HK Sevens success helps Fijians tackle world's best
Fiji's progress in the World Cup is being extra-keenly watched by people within the Hong Kong Rugby Football Union (HKRFU).
After all, Fiji have to thank the HKRFU for partly funding their trip to France, where they remain unbeaten after two games in their Group C preliminary round.
The magic potion which the HKRFU handed over to Fiji came in the form of the US$120,000 winner's purse given to the Cup champions at the Hong Kong Sevens.
The Waisale Serevi-led Fijians have won the plum purse ever since the HKRFU decided - in 1998 - that prize money of US$510,000 was needed to make the Hong Kong Sevens more attractive.
The pressure on Fiji to win this year's Hong Kong Sevens was even greater because the Fiji Rugby Union (FRU) had made it clear that every cent was needed to fund the country's 15-a-side team to the World Cup.
Unlike the HKRFU, the Fiji Union has to count every dollar it spends. It is bankrupt. Reports say that every day the Fijians spend in France is pushing the FRU deeper into the red.
Fiji coach Brad Johnstone said it was a catch-22 situation for Fiji.
'They have to be here to secure sponsorship but they are virtually crippling themselves. Just before we came, we had to run to the Government again because we were in such debt. It might put Fiji back two to three years just being here,' Johnstone, a former All Black prop, said.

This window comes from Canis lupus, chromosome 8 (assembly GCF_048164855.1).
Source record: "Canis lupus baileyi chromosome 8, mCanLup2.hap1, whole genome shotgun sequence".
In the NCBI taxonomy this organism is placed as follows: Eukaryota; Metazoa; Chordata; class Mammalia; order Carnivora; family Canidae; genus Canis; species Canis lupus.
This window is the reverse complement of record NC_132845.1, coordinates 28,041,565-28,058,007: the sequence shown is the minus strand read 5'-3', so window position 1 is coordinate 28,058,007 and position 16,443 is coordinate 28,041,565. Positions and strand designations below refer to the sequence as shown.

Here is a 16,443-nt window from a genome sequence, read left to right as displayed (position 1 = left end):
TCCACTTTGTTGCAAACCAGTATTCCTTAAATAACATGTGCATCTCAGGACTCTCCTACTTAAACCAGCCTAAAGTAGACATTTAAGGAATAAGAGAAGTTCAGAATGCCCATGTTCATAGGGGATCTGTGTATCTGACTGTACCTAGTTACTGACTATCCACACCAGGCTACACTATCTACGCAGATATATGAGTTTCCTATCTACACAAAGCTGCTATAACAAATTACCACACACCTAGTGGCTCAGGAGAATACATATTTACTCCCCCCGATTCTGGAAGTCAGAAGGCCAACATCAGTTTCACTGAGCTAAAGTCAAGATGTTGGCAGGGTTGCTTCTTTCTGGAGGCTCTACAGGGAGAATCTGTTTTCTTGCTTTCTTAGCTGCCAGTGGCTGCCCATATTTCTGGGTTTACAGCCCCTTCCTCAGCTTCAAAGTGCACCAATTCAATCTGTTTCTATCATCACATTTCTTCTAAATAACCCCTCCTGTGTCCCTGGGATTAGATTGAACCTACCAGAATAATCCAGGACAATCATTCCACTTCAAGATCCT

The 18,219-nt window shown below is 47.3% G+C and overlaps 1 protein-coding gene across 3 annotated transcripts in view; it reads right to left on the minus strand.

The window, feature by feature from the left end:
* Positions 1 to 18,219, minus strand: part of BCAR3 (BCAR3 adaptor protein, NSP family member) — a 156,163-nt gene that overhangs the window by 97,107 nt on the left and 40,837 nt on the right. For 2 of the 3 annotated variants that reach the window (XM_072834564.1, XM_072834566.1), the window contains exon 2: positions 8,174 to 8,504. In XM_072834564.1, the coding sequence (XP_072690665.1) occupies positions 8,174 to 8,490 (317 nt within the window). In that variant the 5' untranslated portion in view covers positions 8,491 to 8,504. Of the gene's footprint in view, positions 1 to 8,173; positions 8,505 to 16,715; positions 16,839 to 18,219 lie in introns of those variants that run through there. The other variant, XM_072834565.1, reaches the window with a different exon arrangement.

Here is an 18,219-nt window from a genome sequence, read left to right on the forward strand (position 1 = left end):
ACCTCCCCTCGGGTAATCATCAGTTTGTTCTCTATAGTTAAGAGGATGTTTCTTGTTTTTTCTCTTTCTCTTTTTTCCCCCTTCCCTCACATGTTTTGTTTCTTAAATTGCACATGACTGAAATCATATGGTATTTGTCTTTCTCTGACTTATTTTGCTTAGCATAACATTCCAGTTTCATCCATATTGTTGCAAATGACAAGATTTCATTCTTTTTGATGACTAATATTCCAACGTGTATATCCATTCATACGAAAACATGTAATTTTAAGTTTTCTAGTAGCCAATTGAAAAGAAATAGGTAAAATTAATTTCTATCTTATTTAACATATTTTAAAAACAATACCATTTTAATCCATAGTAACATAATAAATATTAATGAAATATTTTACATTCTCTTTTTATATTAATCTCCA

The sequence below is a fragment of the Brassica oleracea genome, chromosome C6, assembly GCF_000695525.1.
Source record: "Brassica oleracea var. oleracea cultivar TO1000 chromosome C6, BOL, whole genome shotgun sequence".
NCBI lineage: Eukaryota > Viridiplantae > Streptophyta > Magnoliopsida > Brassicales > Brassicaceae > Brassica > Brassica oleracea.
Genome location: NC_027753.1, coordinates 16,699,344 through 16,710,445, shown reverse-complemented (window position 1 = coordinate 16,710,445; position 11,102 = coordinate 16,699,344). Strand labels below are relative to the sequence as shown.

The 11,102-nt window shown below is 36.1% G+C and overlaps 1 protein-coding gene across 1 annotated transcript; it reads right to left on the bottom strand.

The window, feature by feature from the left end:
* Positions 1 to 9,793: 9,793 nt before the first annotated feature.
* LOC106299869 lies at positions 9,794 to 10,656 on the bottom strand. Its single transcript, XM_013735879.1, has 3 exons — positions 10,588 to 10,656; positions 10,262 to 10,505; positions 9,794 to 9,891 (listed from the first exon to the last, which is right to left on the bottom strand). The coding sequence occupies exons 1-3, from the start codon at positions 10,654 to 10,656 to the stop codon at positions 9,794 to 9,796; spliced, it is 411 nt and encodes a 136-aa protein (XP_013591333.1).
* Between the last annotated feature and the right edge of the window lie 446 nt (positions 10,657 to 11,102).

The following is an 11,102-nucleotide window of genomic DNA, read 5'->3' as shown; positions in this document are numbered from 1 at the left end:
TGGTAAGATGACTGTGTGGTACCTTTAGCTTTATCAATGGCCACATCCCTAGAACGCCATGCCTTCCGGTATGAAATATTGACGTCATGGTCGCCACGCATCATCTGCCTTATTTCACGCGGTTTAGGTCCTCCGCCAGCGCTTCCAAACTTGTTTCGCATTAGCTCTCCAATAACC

Fiji, along with countries like Romania and Namibia, are the poor cousins of world rugby. Such is the paucity of funds for the game in these countries that things which other unions, including Hong Kong, would take for granted are a luxury there.
In all of Romania, there are only two scrum machines and five hit shields. John Phillips, their New Zealand technical director, has also revealed that they have got no tackle bags.
'All these things are lying around in clubs in the rest of the world,' said a sad Phillips.
The game might have gone professional, but the reality is that this is the case only in very few of the 80-odd member nations of the International Rugby Board (IRB).
Without resources, how can smaller countries progress in today's world of professionalism? The gap is just widening between the haves and the have-nots. The IRB must shoulder the responsibility for narrowing the wide gulf. International rugby union has been played for 128 years. But it has only been in the past 12 years, since the first World Cup was played, that the IRB acquired a rich source of funds.
Through its International Rugby Settlement Fund, the IRB has disbursed its largesse widely. But obviously not enough has been done, as evidenced by the plight of Fiji and Romania.
Although the HKRFU had no altruistic motive, it has helped Fiji in a big way with its Sevens jackpot.
So let's sit back and hope Fiji's magic run at the World Cup continues. The crunch game will be against France this Saturday in Toulouse. We are sure the HKRFU will be cheering the boys on.